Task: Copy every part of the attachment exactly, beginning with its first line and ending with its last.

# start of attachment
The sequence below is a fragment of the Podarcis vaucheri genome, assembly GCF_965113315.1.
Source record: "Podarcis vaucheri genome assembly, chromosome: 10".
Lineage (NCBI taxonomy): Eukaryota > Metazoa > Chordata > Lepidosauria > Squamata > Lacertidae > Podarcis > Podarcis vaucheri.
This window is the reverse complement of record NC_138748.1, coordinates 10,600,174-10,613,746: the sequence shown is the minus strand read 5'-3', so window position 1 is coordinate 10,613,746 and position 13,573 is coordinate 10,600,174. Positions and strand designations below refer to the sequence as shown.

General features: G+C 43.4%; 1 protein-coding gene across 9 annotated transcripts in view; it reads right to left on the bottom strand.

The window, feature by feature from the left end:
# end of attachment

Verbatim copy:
The sequence below is a fragment of the Podarcis vaucheri genome, assembly GCF_965113315.1.
Source record: "Podarcis vaucheri genome assembly, chromosome: 10".
Lineage (NCBI taxonomy): Eukaryota > Metazoa > Chordata > Lepidosauria > Squamata > Lacertidae > Podarcis > Podarcis vaucheri.
This window is the reverse complement of record NC_138748.1, coordinates 10,600,174-10,613,746: the sequence shown is the minus strand read 5'-3', so window position 1 is coordinate 10,613,746 and position 13,573 is coordinate 10,600,174. Positions and strand designations below refer to the sequence as shown.

General features: G+C 43.4%; 1 protein-coding gene across 9 annotated transcripts in view; it reads right to left on the bottom strand.

The window, feature by feature from the left end: